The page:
Monthly Archives: April 2013

Setting up Openfire + BOSH + Strophe

The following post explains how to install an XMPP/Jabber server on a linux machine and how to use Strophe.js as the XMPP client. The following applications and packages were used:

  • Ubuntu Server 12.04
  • Apache 2
  • Openfire 3.8.1
  • Strophe 1.0.2

1.- Installing Openfire

Openfire is an IM server that uses XMPP protocol (Ejabberd is another server, but after playing around with both applications I found Openfire easier to setup). As a prerequisite, you must have OpenJDK in you machine. If you don’t have it, you can installed it running the following command:

sudo apt-get install openjdk-7-jre

Once OpenJDK is properly configured. You must download the Openfire and untar it with the following command:

tar -xvzf openfire_3_8_1.tar.gz

Then, move the files to /opt:

mv openfire /opt/

And finally, add a symbolic link for the daemon script to /etc/init.d so that you can start the daemon with a call to service:

ln -s /opt/openfire/bin/openfire /etc/init.d/

Openfire should be installed now. You can start the service with the following command:

service openfire start

If no errors were displayed, open the following URL in your browser:

http://localhost:9090

2.- Configuring Openfire

If everything went OK, you should see the following wizard:

Click ‘Continue’ and configure your domain and ports for administration (You can keep the defaults and use localhost as the domain name).

The next screen will ask you for the database configuration. You can use an external DB, but it is easier to use the built-in option (Embedded database):

User profiles can be stored in the server Database, LDAP or Clearspace. Keep the default option (Default):

Finally, enter the details for the admin account:

Restart the server:

service openfire stop service openfire start

Go back to http://localhost:9090 and you should see a login form (the username is “admin” and the password is the one that you set during the setup wizard).

3.- Testing Openfire

In order to test openfire, you must create a user id. To do this, log in to the administrative console, click Users and Create New User:

Once the user is created, you can test your Openfire server using an XMPP Client (Pidgin, Gajim, etc) and configuring the URL and port of your server. To configure Pidgin, click on  Accounts -> Add and select as protocol: XMPP.  the username is the one that was created in the previous step and the domain is locahost. Then, click on Advanced and make sure that “connection security” is set to “use encryption if available” and port is “5222”. If everything is OK, you should be able to connect:

4.- Configuring BOSH

BOSH stands for Bidirectional-streams Over Synchronous HTTP. Basically, it is used to transport XMPP stanzas over HTTP. So, if you are planning to use your server with an XMPP Web client, you must configure BOSH (or websockets..). In order to enable BOSH in Openfire, log in to the admin console and click on Server->Server Settings->HTTP Binding. Http-Bind should be configured with the following parameters:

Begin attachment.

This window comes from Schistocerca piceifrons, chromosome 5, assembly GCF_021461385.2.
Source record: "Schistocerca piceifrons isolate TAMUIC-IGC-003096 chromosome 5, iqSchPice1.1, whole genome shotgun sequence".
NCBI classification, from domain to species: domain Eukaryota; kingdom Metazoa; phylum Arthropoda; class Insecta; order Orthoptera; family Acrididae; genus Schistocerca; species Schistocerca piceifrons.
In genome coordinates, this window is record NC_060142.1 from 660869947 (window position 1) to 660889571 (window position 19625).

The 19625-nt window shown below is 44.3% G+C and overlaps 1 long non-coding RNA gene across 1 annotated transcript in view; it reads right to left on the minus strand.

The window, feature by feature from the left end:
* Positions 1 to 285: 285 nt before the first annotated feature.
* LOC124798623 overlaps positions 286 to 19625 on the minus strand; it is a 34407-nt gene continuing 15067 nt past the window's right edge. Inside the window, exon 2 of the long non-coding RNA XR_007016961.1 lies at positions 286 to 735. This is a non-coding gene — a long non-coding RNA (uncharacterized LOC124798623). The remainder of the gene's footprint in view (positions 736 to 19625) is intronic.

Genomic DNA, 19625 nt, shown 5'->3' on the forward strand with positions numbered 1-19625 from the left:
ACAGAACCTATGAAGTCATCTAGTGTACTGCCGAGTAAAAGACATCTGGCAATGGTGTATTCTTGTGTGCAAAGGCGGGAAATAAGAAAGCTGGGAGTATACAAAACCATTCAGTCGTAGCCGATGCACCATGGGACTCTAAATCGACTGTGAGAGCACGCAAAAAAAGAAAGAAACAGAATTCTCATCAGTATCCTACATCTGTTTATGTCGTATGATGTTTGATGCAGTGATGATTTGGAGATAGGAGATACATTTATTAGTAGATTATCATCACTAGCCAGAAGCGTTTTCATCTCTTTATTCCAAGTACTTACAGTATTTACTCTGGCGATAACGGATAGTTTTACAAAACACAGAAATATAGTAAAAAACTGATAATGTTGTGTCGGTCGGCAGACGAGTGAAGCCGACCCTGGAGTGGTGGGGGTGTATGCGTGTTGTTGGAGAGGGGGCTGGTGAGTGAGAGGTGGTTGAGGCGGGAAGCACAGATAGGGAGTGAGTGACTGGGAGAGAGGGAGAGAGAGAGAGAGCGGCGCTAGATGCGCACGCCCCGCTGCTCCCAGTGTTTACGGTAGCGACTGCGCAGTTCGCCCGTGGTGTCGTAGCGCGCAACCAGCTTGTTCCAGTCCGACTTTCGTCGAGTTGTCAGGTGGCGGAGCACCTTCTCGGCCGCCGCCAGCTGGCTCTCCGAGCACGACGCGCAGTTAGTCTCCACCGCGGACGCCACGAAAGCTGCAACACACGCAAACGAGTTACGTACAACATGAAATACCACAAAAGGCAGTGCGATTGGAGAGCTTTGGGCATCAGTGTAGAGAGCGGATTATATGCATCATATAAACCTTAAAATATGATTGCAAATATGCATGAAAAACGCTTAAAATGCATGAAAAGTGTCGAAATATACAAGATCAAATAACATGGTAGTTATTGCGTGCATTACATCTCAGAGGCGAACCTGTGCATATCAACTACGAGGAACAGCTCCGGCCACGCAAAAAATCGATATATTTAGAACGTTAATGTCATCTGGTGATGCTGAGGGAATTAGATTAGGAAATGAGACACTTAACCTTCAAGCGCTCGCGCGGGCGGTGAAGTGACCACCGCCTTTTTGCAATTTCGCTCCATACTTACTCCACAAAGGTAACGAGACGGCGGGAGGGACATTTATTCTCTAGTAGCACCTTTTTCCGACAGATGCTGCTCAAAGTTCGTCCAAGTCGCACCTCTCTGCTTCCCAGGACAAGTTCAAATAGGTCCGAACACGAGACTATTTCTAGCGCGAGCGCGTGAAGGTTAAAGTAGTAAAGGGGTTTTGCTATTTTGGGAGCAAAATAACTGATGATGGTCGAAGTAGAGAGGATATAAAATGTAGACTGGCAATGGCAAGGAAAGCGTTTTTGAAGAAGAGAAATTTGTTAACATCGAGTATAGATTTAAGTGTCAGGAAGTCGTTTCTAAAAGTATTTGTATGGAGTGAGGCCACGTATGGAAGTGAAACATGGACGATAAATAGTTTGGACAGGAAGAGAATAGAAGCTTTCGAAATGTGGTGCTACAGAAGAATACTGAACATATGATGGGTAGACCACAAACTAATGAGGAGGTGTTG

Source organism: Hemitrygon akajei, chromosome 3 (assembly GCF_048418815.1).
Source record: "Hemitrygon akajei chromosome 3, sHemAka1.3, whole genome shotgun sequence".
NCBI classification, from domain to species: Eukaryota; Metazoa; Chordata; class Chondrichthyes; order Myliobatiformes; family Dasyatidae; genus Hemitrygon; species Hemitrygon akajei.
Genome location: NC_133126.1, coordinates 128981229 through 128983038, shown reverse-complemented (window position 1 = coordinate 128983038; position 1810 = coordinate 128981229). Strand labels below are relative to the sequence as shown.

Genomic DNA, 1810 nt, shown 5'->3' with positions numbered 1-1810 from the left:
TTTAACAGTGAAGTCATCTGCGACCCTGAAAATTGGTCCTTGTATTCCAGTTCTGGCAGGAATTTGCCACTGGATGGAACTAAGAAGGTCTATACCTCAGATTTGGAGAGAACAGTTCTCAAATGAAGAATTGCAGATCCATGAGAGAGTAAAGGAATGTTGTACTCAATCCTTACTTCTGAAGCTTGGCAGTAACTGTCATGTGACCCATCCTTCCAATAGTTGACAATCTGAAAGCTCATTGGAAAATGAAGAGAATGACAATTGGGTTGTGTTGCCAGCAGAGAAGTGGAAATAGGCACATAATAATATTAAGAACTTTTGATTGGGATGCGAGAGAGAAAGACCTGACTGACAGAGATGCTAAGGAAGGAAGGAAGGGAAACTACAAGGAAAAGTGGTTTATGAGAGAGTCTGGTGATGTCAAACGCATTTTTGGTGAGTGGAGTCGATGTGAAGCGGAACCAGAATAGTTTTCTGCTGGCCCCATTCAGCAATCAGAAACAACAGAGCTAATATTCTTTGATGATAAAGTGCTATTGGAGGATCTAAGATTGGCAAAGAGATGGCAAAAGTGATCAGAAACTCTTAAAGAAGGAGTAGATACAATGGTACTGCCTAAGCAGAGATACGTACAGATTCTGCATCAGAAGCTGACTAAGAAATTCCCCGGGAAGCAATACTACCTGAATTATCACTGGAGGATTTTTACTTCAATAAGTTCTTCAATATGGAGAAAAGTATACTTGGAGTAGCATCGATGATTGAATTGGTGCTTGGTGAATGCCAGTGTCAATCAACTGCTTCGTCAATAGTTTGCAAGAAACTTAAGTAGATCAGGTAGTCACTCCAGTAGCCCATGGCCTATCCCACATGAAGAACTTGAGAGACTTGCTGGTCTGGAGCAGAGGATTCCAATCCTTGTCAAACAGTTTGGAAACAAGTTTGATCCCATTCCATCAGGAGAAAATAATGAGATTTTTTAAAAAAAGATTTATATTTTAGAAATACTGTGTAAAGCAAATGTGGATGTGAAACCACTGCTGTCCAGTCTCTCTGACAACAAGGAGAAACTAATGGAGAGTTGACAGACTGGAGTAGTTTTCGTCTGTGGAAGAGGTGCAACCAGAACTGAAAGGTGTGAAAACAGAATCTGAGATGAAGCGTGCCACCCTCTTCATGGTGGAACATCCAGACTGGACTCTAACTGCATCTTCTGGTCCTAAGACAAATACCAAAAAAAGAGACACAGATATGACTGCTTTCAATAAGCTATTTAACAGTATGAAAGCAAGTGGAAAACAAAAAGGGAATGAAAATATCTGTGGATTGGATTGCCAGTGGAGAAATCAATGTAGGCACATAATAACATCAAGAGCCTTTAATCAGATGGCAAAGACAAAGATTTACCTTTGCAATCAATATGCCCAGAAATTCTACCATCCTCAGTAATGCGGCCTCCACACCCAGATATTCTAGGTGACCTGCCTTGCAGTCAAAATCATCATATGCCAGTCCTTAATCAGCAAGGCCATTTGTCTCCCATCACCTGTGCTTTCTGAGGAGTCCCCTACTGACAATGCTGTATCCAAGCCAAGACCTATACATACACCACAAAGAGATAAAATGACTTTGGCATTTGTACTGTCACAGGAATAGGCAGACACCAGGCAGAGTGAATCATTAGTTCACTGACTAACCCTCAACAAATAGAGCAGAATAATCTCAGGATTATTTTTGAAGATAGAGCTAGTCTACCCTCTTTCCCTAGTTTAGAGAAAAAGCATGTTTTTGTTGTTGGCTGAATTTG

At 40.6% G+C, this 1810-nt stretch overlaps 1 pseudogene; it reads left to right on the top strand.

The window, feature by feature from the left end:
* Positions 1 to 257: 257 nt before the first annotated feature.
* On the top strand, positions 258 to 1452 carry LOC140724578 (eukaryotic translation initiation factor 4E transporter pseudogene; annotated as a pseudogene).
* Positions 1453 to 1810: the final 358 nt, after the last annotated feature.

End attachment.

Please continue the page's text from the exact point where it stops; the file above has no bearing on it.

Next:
Save the changes and run a test on Pidgin (Change your account settings: Modify Account -> Advanced. Connect port: 7070, Connect server: localhost).

 

5.- Connecting with Strophe.js

 

Strophe is an XMPP library for Javascript which allows you to connect from a Web browser to an XMPP server. Download the latest version of this library and unzip it in your workspace. This package contains a couple of examples that can be used as reference. In my case, I will use examples/basic.html. If you open it in your browser you should see the following form:

 

Before trying to connect. You must update the file examples/basic.js and change the BOSH URL as follows:

var BOSH_SERVICE = 'http://localhost:7070';

Now reload the page and try to connect using the username/password that was created previously. The following error might be displayed:

This error happens because you are trying to make a cross-domain request.  You could fix it using the crossdomain example found in the same folder or you could tweak your apache server.

6.- Enabling Proxy_Http in Apache 2

In order to fix the previous issue. You must set a proxy to redirect the “http-bind” request. To do that, you need to enable the proxy_http module in apache with the following command:

sudo a2enmod proxy_http

Then, you need to update the rules in your Site’s config file. You can update the “default” file found in /etc/apache2/sites-avaiable/ folder but its better to keep these changes in a separate file. So, create a new file under /etc/apache2/sites-available/ with the name ‘jabberserver’:

sudo nano jabberserver

And add the following rules:

<VirtualHost *:80>

DocumentRoot /var/www/jabber

ServerName jabber.local

#requests sent to /http-bind will be redirected to jabber.local:7070

ProxyPass /http-bind http://jabber.local:7070/http-bind/

ProxyPassReverse /http-bind http://jabber.local:7070/http-bind/

</VirtualHost>

DocumentRoot and ServerName are optional parameters. I decided to use them to have a different name for the XMPP server. If you do the same, remember to update your /etc/hosts file.

Restart your apache server (sudo service apache2 restart). And update the basic.js file one more time:

var BOSH_SERVICE = 'http://localhost/http-bind'

Go back to your browser and if you try to log in again you should see the following message:

Everything went fine this time. If you want to extend the Web client functionality, you might want to take a look at JQuery UI Chat box. or Penguin.

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